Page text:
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Mandy Hart Interview

Mandy Hart, who visited Argentina in 2013, was interviewed at the August 4, 2014 Speedwell AFS Scholarship picnic.  She talks about how her trip changed her, gave advice for students going abroad and shared her love for the generosity and patriotism of the Argentinian people.

First off, tell me who you are, where you are from, where you go to high school and which country you visited.

Hi, my name is Mandy Hart, I'm seventeen years old. I just got back from Argentina, I was down there for 11 months. I've graduated from Fannet-Metal University and in the fall of 2014 I'm planning to go to Waynesburg University.


Were you applying to colleges abroad? How did your AFS experience influence your college application, and what your doing, planning to study?


I think being a foreign exchange student, when colleges look at students they look for very well rounded students. If you have on your application, “I was a foreign exchange student for eleven months,” you know German, French or Spanish. They look to kids that aren't afraid to dare, challenge themselves, be brave. If you have that on your application it's really good for scholarships, its very good for if you want that school. “That's my school, that's my dream school,” you probably have a better chance of getting into that school.


And has your experience influenced what you are studying?


Yes, I've always really liked business, I've always been good with math and I have so many good ideas for business, and international business is very good, so with my school I plan to go for international culture or international business and some Spanish, so yes.


Now did you take Spanish before, how was your language when you were there and how do you think your language is now?


Before I went I had the basics “uno, dos, tres, cuatros, cinco, hola, como estas,” but I didn't know anything. Now, I just like talking to people, I Skype with my family, my friends for hours just to keep it going and it's very good. And I think with the world now, in Pennsylvania, in the United States, more kids should start learning Spanish because we have so many relationships with Mexico and South America, so I definitely think I love it.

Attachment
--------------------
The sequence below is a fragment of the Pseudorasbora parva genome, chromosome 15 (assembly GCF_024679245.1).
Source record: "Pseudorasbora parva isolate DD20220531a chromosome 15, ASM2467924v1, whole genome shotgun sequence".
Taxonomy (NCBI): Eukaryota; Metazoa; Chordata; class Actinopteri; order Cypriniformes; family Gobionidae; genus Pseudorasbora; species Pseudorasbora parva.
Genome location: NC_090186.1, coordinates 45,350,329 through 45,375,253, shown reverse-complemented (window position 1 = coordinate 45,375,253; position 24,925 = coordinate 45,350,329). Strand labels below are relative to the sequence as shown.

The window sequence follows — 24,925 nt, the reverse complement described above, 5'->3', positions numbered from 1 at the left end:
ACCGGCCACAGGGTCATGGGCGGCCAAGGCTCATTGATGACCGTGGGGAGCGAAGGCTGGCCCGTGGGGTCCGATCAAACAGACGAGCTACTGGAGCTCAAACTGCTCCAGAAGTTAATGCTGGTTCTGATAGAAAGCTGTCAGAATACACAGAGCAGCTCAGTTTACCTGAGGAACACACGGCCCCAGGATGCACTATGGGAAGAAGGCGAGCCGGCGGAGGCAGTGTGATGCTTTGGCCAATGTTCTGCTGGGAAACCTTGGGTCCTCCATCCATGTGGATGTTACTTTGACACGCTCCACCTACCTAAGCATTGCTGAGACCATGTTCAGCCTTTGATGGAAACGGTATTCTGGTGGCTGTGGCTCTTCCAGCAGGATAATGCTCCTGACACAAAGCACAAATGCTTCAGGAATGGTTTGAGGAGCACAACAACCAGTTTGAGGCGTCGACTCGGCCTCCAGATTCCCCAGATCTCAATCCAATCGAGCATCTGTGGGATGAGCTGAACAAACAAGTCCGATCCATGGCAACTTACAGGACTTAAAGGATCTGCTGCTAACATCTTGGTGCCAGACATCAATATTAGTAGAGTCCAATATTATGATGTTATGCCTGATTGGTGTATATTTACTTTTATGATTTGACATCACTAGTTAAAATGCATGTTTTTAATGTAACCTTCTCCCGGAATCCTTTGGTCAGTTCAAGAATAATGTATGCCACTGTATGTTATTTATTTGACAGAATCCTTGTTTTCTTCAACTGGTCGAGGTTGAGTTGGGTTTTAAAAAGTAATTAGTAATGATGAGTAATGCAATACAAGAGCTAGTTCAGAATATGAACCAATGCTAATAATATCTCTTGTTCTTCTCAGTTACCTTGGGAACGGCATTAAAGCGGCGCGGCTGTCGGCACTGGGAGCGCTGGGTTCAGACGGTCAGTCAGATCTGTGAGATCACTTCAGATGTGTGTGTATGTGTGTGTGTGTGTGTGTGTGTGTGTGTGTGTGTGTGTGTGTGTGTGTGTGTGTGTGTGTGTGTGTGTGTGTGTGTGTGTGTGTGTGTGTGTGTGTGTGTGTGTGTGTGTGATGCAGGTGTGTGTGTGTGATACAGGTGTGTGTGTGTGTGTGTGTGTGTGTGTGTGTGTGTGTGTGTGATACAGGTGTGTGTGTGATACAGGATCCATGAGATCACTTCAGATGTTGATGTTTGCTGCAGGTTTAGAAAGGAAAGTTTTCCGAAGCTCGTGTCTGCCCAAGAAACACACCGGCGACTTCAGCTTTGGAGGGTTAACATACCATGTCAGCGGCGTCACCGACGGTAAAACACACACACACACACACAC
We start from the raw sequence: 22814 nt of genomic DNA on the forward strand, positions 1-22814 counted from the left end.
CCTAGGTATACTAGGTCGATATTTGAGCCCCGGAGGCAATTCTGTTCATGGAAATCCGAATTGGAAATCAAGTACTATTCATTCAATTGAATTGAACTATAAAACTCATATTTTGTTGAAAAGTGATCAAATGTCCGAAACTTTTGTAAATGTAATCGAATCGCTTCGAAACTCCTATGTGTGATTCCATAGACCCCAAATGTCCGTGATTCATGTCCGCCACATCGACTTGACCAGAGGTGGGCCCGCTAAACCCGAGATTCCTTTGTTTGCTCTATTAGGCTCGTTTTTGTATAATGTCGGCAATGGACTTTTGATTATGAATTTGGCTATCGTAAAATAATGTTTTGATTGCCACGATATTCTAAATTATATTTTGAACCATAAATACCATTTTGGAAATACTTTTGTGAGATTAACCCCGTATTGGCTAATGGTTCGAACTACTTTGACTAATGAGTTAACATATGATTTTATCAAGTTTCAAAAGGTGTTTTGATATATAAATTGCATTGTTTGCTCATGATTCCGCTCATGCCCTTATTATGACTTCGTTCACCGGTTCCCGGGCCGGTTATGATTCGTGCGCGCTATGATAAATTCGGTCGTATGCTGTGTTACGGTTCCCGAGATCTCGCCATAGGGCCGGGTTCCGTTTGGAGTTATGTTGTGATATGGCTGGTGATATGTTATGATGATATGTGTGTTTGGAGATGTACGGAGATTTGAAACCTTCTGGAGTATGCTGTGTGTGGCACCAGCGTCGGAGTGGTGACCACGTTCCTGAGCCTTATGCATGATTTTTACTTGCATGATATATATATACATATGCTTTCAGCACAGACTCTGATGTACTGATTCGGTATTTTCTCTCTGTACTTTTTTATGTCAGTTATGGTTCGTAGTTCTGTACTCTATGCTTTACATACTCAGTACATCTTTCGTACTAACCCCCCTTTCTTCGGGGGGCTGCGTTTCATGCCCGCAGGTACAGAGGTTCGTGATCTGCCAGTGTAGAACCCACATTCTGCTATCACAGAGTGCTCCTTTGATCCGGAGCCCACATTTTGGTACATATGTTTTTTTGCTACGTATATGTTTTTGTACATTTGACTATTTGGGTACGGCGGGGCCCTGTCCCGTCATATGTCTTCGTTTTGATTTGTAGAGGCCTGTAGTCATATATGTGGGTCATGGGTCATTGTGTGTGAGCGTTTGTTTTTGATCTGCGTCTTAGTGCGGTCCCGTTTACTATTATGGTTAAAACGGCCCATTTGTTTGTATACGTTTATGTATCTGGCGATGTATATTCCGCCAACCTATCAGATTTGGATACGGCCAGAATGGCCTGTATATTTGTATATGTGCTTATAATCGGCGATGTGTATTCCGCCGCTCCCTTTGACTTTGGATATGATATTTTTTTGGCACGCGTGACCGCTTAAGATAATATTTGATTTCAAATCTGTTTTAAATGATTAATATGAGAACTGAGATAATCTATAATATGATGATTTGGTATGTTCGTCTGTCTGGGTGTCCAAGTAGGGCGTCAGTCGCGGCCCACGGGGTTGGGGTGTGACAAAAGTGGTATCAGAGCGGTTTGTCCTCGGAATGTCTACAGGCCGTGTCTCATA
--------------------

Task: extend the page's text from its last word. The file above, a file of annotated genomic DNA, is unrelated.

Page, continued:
What do you see your experience, has it changed you being abroad and coming back and where do you think that's influenced you?


Before I went on my trip I was very shy, I was afraid to put one foot in front of the other, but us kids going, I think we are braver than we notice in the eyes of other people. And now I think we have our heads up, “I went somewhere for a year, by myself, didn't know anything.” It's kinda like a lifetime within a lifetime, because when we got there we were like babies, we didn't know anybody, we didn't know how to speak the language, we didn't know anything and by the time we left, we knew our families, the community, how to speak, what was the daily life schedule, and then we were just kinda ripped out of it. I definitely think it helps build confidence, it makes me feel good to tell people I wen't somewhere, I think it's really, really good.


You mention other folks. Were there other AFS students, or other people who were there who you are still keeping in touch with, and how do you see that?


AFS is very connected, in my group I was the only person from the United States, but we had kids from Norway, Italy, Germany, all over the place, we still are connecting. When we were down there our group leader said that we were probable the most connected group, and whenever something is not going well with your host family, your friends, you always have those AFSers and they are there with you because they are going through the same thing you are. We all came together on the flight, and we left together on that flight, so you always have that for backup.